and even thousands of years, but they have many points in
common, one of them being the death and resurrection of the
Man-God, in the same manner as the sun "dies" on the
Northern Hemisphere on December 22 when you get the shortest
day of the year (and the longest night... remember: darkness
equals evil). The sun is then apparently still, "dead,"
until December 25 when it begins to apparently raise by
1/10th its circunference, thus beginning on this day its
"re-birth" for a new yearly cycle.
If all the above sounds familiar it is because these things
were common knowledge in ancient and not so ancient times
and a lot of it was absorbed by the cult of Jesus of Galilee
whom theologians of the nascent faith identified with the
character of the KRST or Christ of other ancient religions,
notably the Egyptian cult.
All the above is not said here with any intent to polemize
or discuss anybody's faith of beliefs. I have just stated
some historical facts that are out there for anybody to
check out. I just needed to tell you a little bit of this in
order to explain the probable origin of "Abracadabra".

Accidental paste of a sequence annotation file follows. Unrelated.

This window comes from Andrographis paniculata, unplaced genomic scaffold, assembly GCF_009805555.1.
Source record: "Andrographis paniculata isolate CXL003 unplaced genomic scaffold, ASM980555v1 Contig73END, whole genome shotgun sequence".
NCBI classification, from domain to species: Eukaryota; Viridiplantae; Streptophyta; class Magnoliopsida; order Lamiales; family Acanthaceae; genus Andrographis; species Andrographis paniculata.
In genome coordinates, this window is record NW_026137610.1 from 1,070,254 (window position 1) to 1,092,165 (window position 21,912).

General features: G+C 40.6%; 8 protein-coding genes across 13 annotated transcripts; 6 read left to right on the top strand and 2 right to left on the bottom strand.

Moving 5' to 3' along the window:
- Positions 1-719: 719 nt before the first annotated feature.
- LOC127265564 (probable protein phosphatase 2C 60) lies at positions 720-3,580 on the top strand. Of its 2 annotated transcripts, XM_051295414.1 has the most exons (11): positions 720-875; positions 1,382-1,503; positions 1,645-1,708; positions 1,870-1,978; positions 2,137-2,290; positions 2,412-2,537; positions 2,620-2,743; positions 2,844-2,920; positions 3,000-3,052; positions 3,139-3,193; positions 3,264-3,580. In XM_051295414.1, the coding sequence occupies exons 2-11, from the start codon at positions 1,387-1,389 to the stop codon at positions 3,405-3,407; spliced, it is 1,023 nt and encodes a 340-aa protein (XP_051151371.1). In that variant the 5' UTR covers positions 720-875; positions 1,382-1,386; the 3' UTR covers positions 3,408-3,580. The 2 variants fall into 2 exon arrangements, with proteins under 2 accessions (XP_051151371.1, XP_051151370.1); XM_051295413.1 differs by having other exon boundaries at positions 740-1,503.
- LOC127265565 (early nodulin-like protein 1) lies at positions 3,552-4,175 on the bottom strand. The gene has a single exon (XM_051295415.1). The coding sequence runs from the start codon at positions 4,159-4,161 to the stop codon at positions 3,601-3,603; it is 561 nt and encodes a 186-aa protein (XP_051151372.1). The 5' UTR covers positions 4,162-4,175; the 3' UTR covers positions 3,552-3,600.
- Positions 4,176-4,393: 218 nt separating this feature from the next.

Among the ancients the sun, and thus the Man-God, was
usually symbolized by the figure and nature of the
constellation through which it, the sun, passed at the
vernal or spring equinox. In our own times the sun has
crossed the equator at the Spring equinox in the
constellation of Pisces (so the fish symbol to represent the
figure of Jesus-Christ adopted very early in Christianity
when these ideas were still fresh and in use). For the 2,160
years before that it crossed through the constellation of
Aries (the Ram) and Man-God figures were symbolized by
goats, sheep and sheperds. Prior to that the vernal equinox
was in the sign of Taurus (the Bull). That's why a little
more than 4,000 years B.C. Man-God figures were symbolized
by bulls and one such was Apis, the sacred bull of the
But centuries march by and astrological eras change and a
new symbol becomes attached to the sun. Sampson Arnold
Mackey, in his book "Mythological Astronomy of the Ancients"
says the following in regards to Abracadabra:
"(....) the slow progressive disappearance of the Bull is
most happily commemorated in the vanishing series of letters